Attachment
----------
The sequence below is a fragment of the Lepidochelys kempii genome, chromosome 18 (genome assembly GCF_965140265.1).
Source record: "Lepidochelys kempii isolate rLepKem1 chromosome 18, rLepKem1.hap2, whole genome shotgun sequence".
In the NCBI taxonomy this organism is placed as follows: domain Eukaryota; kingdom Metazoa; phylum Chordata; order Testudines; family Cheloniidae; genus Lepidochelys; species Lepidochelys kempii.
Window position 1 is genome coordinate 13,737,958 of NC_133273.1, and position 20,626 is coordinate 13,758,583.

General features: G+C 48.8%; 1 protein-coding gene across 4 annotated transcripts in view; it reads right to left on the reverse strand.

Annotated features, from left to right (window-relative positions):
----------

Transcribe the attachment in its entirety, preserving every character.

The sequence below is a fragment of the Lepidochelys kempii genome, chromosome 18 (genome assembly GCF_965140265.1).
Source record: "Lepidochelys kempii isolate rLepKem1 chromosome 18, rLepKem1.hap2, whole genome shotgun sequence".
In the NCBI taxonomy this organism is placed as follows: domain Eukaryota; kingdom Metazoa; phylum Chordata; order Testudines; family Cheloniidae; genus Lepidochelys; species Lepidochelys kempii.
Window position 1 is genome coordinate 13,737,958 of NC_133273.1, and position 20,626 is coordinate 13,758,583.

General features: G+C 48.8%; 1 protein-coding gene across 4 annotated transcripts in view; it reads right to left on the reverse strand.

Annotated features, from left to right (window-relative positions):